"The terms is fore shillins a weke,” she wrote, “but i am that lonelie sins my own littel one lef me i wood tike your swete darling for nothin if I cud afford it and you can cum to see her as offen as you pleas.”
In my ignorance and simplicity this captured me completely, so I replied at once saying I would take baby to Ilford the next day.
I did all this in a rush, but when it came to the last moment I could scarcely part with my letter, and I remember that I passed three pillar-boxes in the front street before I could bring myself to post it.
I suppose my eyes must have been red when I returned home, for my Welsh landlady (whom I had taken into my confidence about my means) took me to task for crying, telling me that I ought to thank God for what had happened, which was like a message from heaven, look you, and a dispensation of Providence.
I tried to see things in that light, though it was difficult to do so, for the darker my prospects grew the more radiant shone the light of the little angel by whose life I lived, and the harder it seemed to live without her.
“But it isn’t like losing my child altogether, is it?” I said.
“’Deed no, and ’twill he better for both of you,” said my landlady.
“Although Ilford is a long way off I can go there every day, can’t I’!”
“’Deed thee can, if thee’st not minding a journey of nine miles or more.”
“And if I can get a good situation and earn a little money I may be able to have baby back and hire somebody to nurse her, and so keep her all to myself.”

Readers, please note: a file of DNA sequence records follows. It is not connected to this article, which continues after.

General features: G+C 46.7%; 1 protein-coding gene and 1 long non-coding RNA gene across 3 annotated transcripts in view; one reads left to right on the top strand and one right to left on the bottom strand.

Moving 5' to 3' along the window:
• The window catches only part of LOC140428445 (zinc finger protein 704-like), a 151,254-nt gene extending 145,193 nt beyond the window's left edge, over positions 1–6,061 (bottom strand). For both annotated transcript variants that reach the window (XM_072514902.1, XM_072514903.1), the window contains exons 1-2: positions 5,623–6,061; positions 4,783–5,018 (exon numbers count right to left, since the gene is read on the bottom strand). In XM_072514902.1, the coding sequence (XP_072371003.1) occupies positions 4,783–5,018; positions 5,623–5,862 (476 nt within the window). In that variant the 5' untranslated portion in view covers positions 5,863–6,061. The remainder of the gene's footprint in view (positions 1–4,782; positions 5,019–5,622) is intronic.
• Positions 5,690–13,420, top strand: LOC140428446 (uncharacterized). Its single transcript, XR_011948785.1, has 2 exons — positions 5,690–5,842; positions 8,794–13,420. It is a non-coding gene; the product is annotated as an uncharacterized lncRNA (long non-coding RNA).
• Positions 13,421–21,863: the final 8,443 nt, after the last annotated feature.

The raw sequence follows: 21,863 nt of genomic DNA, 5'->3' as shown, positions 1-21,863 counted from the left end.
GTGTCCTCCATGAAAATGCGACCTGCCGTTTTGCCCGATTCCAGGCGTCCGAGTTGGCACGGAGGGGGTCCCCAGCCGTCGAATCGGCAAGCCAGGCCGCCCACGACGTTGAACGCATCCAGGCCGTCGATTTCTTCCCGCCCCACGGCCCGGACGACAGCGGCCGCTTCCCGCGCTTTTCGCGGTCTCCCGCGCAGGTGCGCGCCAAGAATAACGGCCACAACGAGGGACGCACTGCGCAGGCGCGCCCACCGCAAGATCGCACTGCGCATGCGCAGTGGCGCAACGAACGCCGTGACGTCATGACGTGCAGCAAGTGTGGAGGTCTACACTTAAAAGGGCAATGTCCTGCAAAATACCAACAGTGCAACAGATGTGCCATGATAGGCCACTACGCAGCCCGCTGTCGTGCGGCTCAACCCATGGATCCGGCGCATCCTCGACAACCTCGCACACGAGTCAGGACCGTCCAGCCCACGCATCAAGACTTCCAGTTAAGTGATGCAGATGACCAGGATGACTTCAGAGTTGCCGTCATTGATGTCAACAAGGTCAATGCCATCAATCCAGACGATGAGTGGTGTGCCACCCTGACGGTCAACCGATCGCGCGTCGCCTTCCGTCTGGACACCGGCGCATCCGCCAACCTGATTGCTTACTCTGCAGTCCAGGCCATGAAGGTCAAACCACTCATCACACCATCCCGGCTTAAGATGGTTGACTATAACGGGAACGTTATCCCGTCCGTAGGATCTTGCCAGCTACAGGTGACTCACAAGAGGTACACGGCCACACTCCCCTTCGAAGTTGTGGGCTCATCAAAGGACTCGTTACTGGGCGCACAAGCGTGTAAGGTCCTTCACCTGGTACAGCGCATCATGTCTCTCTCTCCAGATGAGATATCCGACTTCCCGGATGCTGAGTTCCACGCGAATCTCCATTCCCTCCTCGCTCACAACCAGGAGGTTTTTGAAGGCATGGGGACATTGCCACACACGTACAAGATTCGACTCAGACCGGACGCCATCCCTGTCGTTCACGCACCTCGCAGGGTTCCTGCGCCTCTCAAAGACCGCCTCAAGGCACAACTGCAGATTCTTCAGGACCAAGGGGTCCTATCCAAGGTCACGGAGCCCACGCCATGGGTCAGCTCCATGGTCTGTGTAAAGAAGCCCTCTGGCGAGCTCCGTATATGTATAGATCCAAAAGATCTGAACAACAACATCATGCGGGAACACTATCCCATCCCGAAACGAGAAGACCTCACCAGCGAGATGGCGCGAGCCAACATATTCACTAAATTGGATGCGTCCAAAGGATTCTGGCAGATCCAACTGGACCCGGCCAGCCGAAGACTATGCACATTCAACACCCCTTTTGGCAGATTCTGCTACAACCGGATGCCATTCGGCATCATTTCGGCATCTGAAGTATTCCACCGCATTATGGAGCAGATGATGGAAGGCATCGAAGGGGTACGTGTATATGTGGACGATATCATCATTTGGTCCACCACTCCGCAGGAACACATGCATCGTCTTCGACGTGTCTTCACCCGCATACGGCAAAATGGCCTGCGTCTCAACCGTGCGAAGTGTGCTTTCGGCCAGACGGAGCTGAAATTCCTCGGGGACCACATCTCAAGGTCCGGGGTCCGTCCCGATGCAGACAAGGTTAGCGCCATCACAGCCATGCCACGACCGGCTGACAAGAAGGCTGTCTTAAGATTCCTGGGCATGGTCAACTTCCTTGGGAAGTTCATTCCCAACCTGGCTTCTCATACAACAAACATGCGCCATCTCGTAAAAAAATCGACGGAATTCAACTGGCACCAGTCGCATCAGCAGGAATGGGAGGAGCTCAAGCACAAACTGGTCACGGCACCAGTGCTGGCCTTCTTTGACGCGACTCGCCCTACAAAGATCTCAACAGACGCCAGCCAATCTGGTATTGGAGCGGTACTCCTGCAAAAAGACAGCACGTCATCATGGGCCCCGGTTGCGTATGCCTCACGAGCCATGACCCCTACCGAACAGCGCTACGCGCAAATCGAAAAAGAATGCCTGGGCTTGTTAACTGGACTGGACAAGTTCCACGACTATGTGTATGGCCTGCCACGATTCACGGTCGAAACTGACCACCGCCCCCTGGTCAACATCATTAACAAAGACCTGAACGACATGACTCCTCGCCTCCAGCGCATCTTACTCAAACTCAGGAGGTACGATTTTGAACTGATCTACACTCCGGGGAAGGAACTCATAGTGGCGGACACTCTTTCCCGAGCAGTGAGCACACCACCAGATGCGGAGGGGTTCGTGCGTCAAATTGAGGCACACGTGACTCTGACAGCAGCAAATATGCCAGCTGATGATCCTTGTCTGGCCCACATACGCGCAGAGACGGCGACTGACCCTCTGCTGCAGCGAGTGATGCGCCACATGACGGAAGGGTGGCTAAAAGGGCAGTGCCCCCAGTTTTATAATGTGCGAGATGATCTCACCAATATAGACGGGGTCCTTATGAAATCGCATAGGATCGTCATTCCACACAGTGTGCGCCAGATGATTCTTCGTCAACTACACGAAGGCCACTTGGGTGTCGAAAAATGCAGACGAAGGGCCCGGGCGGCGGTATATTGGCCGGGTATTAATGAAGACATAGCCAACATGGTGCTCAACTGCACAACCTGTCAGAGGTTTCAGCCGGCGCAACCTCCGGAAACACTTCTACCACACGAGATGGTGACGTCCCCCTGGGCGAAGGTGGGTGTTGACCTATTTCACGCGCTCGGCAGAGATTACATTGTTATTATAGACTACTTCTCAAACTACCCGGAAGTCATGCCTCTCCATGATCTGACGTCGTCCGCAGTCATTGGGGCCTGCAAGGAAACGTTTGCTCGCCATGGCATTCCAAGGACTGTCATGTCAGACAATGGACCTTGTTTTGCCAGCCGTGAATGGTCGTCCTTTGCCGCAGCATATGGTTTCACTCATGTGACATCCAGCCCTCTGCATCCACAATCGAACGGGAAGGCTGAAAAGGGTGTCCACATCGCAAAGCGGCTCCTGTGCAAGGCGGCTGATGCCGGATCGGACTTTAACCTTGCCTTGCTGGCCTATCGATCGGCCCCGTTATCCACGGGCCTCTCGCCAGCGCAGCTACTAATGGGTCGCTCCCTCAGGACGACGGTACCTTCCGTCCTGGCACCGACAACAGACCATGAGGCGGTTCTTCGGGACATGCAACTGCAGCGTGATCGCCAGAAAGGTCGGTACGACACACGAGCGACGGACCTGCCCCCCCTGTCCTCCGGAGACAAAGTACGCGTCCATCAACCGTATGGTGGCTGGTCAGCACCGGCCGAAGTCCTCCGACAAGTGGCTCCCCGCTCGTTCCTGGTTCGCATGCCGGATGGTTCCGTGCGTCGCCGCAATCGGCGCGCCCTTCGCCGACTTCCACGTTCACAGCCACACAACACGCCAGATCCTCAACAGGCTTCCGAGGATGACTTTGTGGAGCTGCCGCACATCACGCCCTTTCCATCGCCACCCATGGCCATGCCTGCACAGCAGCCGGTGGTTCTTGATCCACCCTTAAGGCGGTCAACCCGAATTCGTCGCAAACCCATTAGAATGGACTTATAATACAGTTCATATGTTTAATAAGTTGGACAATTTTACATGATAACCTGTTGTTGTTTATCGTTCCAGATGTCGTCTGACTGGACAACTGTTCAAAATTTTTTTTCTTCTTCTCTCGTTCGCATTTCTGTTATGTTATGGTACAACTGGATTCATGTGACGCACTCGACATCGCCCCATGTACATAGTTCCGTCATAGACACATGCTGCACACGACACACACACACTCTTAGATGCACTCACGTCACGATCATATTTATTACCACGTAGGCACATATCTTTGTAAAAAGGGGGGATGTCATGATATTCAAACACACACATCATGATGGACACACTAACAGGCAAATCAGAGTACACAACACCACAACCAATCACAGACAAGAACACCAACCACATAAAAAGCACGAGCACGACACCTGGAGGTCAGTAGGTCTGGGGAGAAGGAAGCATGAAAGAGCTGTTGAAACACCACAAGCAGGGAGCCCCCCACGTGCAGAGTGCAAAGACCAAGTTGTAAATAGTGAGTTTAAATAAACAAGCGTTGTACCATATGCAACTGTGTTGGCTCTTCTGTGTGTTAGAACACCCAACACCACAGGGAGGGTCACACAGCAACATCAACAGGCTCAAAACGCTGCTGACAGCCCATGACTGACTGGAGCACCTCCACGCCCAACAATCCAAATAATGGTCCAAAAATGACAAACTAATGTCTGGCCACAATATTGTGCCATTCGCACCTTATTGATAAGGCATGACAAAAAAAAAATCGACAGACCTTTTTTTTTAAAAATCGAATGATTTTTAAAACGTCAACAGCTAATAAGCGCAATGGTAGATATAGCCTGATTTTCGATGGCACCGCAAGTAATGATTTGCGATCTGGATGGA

“And why shouldn’t thee?” said my Welsh landlady. “Thee reading print like the young minister and writing letters like a copybook!”
So in the fierce bravery of motherly love I dried my eyes and forced back my sobs, and began to pack up my baby’s clothes, and to persuade myself that I was still quite happy.
My purse was very low by this time. After paying my rent and some other expenses I had only one pound and a few shillings left.
At half past seven next morning I was ready to start on my journey.
I took a hasty glance at myself in the glass before going out, and I thought my eyes were too much like the sky at daybreak—all joyful beams with a veil of mist in front of them.
But I made myself believe that never since baby was born had I been so happy. I was sure I was doing the best for her. I was also sure I was doing the best for myself, for what could be so sweet to a mother as providing for her child?
My Welsh landlady had told me it was nine miles to Ilford, and I had gathered that I could ride all the way in successive omnibuses for less than a shilling. But shillings were scarce with me then, so I determined to walk all the way.
Emmerjane, by her own urgent entreaty, carried baby as far as the corner of the Bayswater Road, and there the premature little woman left me, after nearly smothering baby with kisses.